UK: A Brief Analysis Of The HS2 Bill

Last Updated: 2 December 2013
Article by Nicola Jordan

As reported in our last blog, the Bill was introduced into Parliament on Monday, and was deposited in 2 volumes.  It was deposited alongside a myriad of documents which together make up the Bill and the Environmental Statement. Today's blog entry gives brief analysis of the Bill itself, pointing out some of the more interesting features. The next blogs will expand on Monday's by providing a more comprehensive index to the Environmental Statement documentation, as well as highlighting some of the other key documents that were deposited with the Bill.

The Bill itself is 417 pages long, 386 of which are schedules to the main provisions. It is made up of 65 clauses and 31 schedules.

The main provisions of the Bill are grouped together as follows:

Works which includes the authorisation of the works necessary for HS2 Phase One and all ancillary works.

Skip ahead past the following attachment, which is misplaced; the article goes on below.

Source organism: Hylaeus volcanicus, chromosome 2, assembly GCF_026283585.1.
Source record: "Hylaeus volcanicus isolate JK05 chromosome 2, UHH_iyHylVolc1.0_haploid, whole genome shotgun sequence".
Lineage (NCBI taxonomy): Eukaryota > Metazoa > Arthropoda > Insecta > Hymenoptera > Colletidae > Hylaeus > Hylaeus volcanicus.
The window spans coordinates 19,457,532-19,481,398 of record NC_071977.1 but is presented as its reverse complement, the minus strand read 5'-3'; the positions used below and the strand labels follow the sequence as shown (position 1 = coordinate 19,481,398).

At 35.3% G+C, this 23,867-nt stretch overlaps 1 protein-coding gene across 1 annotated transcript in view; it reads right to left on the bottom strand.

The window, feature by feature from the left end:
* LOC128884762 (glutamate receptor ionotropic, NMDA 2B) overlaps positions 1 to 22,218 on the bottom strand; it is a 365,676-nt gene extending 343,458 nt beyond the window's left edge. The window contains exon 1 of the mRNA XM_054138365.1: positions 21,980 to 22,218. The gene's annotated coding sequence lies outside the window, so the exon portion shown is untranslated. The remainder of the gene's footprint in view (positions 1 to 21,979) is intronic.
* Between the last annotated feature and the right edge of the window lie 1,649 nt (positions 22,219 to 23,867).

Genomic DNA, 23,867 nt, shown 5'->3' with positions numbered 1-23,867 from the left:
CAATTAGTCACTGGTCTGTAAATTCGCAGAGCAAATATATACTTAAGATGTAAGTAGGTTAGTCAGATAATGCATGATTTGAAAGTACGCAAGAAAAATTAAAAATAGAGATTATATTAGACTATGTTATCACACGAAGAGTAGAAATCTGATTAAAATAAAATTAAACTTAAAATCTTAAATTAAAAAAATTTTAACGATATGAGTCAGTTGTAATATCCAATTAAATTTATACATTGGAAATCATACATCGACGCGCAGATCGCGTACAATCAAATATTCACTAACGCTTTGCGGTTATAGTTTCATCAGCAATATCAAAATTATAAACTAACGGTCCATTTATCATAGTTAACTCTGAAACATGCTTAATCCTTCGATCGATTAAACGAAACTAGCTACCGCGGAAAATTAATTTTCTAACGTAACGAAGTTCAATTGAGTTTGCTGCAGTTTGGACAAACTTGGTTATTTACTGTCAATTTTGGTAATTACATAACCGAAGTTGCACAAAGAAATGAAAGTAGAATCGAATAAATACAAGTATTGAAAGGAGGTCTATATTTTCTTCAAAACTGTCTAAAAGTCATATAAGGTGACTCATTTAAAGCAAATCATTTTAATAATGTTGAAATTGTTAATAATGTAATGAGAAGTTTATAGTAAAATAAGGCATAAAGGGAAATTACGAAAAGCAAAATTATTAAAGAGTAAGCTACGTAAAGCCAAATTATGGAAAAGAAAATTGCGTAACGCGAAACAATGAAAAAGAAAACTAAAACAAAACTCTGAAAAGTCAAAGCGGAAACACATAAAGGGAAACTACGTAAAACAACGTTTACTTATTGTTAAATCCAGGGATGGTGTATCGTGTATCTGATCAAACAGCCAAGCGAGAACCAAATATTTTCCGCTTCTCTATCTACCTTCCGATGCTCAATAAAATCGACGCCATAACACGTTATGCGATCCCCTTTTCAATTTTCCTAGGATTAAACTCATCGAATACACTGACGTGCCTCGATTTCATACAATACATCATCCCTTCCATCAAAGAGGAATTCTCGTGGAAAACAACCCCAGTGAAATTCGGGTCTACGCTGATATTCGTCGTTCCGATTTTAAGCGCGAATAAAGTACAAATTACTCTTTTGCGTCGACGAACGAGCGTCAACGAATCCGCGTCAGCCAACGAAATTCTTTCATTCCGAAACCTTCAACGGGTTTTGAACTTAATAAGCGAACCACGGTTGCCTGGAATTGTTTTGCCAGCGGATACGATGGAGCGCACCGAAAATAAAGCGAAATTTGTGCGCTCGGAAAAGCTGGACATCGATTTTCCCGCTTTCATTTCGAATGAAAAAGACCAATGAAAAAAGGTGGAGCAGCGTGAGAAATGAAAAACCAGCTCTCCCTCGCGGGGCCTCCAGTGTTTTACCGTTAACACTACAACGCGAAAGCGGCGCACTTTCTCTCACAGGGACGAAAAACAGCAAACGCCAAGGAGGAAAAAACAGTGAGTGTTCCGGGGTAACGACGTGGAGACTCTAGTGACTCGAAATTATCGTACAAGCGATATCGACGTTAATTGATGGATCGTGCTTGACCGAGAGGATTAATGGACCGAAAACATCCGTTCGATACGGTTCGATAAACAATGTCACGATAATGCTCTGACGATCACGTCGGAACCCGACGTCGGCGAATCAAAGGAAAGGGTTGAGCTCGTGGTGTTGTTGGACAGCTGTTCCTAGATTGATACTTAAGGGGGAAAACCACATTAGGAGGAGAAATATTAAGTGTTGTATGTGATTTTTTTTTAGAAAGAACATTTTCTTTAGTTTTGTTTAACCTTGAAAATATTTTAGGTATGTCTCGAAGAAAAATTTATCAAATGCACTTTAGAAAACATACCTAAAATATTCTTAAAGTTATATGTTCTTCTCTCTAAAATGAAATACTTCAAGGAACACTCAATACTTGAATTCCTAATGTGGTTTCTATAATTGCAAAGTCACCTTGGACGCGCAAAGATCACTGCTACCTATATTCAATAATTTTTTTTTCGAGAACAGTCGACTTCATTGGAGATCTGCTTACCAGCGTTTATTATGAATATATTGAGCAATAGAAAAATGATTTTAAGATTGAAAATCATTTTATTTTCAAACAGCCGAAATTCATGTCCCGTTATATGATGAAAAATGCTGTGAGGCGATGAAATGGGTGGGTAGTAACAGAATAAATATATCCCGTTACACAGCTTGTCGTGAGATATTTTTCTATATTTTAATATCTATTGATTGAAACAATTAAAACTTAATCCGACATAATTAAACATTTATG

Compulsory acquisition of land which includes powers to acquire land, airpace or subsoil as necessary for the authorised works to be carried out. The powers extend as far north as Manchester, with powers to acquire the "Manchester international depot" at the existing Longsight depot site. It also contains powers allowing for the compulsory purchase of land for the relocations of businesses which are displaced.

Extinction and exclusion of rights over land includes fairly standard provisions about the extinction of private and other rights over land, and extinction of rights of statutory undertakers.

Temporary possession and use of land includes powers to take temporary possession of land specified in a table for the construction of temporary worksites etc. It also includes powers for the nominated undertaker to occupy any other land within the permanent limits of deviation for any other Phase One purposes, which is significantly wider than the powers included in the Crossrail Act.